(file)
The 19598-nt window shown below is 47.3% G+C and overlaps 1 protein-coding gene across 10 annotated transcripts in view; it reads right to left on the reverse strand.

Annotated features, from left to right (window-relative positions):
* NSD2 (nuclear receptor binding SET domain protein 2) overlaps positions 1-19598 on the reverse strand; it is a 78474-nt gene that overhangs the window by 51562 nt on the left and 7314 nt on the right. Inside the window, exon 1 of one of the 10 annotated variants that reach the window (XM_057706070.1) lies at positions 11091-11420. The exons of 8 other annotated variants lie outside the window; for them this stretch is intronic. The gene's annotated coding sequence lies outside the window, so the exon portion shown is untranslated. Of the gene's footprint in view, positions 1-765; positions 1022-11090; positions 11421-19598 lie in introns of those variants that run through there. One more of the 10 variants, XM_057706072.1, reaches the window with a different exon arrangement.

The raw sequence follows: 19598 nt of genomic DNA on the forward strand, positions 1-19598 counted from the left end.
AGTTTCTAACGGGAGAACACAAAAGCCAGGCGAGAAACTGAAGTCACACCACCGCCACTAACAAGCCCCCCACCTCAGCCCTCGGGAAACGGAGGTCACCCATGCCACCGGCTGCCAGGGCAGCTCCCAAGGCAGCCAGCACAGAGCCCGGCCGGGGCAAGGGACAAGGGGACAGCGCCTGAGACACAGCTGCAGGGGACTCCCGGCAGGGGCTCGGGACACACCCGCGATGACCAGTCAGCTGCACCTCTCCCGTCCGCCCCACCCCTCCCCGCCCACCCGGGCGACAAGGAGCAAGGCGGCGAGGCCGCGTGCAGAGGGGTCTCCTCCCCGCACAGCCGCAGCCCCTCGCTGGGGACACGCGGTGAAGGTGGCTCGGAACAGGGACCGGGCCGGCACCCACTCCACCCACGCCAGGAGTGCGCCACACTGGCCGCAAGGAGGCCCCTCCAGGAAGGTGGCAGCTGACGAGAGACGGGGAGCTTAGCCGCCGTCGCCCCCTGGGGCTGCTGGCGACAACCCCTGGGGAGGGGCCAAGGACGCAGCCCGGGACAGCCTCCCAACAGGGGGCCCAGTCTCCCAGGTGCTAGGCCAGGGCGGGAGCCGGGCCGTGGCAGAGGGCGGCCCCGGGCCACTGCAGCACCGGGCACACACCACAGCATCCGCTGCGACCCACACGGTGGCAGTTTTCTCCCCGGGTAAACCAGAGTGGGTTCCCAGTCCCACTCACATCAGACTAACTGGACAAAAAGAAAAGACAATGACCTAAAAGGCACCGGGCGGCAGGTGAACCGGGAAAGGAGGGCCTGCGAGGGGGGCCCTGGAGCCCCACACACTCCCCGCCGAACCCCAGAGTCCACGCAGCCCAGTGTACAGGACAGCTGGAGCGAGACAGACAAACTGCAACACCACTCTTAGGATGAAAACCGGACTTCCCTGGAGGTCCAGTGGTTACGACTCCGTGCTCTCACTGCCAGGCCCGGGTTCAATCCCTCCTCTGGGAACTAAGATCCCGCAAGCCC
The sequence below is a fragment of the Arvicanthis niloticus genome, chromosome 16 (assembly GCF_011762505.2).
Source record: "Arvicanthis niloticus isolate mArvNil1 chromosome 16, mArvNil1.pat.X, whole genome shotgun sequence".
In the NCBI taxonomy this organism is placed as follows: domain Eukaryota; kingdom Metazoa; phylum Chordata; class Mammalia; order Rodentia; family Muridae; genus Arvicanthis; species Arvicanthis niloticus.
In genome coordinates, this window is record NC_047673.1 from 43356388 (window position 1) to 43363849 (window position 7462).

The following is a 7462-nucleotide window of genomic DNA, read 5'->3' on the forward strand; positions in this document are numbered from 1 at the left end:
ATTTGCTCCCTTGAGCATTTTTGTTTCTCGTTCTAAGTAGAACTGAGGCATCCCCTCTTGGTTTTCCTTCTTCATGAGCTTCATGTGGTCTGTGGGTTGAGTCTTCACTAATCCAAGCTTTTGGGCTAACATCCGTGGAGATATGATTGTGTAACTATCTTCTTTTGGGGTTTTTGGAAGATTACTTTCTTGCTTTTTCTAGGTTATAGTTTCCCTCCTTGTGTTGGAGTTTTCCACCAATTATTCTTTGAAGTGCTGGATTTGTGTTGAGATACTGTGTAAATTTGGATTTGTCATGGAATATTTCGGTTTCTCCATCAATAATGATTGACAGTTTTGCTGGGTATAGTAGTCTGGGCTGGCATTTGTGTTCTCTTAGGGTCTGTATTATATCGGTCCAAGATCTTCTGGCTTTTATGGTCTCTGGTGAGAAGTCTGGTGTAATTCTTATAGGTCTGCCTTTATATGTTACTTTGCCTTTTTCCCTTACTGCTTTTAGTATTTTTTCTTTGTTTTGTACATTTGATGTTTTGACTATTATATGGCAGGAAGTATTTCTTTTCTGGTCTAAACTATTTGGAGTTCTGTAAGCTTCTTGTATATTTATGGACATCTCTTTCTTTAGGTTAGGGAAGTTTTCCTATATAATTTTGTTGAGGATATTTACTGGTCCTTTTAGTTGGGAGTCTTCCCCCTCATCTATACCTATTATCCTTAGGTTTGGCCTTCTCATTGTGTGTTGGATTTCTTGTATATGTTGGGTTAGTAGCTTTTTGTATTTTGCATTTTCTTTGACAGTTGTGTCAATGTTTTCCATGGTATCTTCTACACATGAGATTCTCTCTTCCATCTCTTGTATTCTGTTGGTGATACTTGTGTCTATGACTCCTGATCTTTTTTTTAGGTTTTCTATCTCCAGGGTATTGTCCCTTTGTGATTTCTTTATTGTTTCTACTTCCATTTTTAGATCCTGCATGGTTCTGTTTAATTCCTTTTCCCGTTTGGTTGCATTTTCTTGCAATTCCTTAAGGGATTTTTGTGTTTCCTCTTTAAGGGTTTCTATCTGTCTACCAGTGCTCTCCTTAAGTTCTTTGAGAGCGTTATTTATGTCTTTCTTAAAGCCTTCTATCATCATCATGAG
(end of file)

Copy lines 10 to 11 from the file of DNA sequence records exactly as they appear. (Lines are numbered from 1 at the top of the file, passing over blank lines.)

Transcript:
The following is a 7462-nucleotide window of genomic DNA, read 5'->3' on the forward strand; positions in this document are numbered from 1 at the left end:
ATTTGCTCCCTTGAGCATTTTTGTTTCTCGTTCTAAGTAGAACTGAGGCATCCCCTCTTGGTTTTCCTTCTTCATGAGCTTCATGTGGTCTGTGGGTTGAGTCTTCACTAATCCAAGCTTTTGGGCTAACATCCGTGGAGATATGATTGTGTAACTATCTTCTTTTGGGGTTTTTGGAAGATTACTTTCTTGCTTTTTCTAGGTTATAGTTTCCCTCCTTGTGTTGGAGTTTTCCACCAATTATTCTTTGAAGTGCTGGATTTGTGTTGAGATACTGTGTAAATTTGGATTTGTCATGGAATATTTCGGTTTCTCCATCAATAATGATTGACAGTTTTGCTGGGTATAGTAGTCTGGGCTGGCATTTGTGTTCTCTTAGGGTCTGTATTATATCGGTCCAAGATCTTCTGGCTTTTATGGTCTCTGGTGAGAAGTCTGGTGTAATTCTTATAGGTCTGCCTTTATATGTTACTTTGCCTTTTTCCCTTACTGCTTTTAGTATTTTTTCTTTGTTTTGTACATTTGATGTTTTGACTATTATATGGCAGGAAGTATTTCTTTTCTGGTCTAAACTATTTGGAGTTCTGTAAGCTTCTTGTATATTTATGGACATCTCTTTCTTTAGGTTAGGGAAGTTTTCCTATATAATTTTGTTGAGGATATTTACTGGTCCTTTTAGTTGGGAGTCTTCCCCCTCATCTATACCTATTATCCTTAGGTTTGGCCTTCTCATTGTGTGTTGGATTTCTTGTATATGTTGGGTTAGTAGCTTTTTGTATTTTGCATTTTCTTTGACAGTTGTGTCAATGTTTTCCATGGTATCTTCTACACATGAGATTCTCTCTTCCATCTCTTGTATTCTGTTGGTGATACTTGTGTCTATGACTCCTGATCTTTTTTTTAGGTTTTCTATCTCCAGGGTATTGTCCCTTTGTGATTTCTTTATTGTTTCTACTTCCATTTTTAGATCCTGCATGGTTCTGTTTAATTCCTTTTCCCGTTTGGTTGCATTTTCTTGCAATTCCTTAAGGGATTTTTGTGTTTCCTCTTTAAGGGTTTCTATCTGTCTACCAGTGCTCTCCTTAAGTTCTTTGAGAGCGTTATTTATGTCTTTCTTAAAGCCTTCTATCATCATCATGAG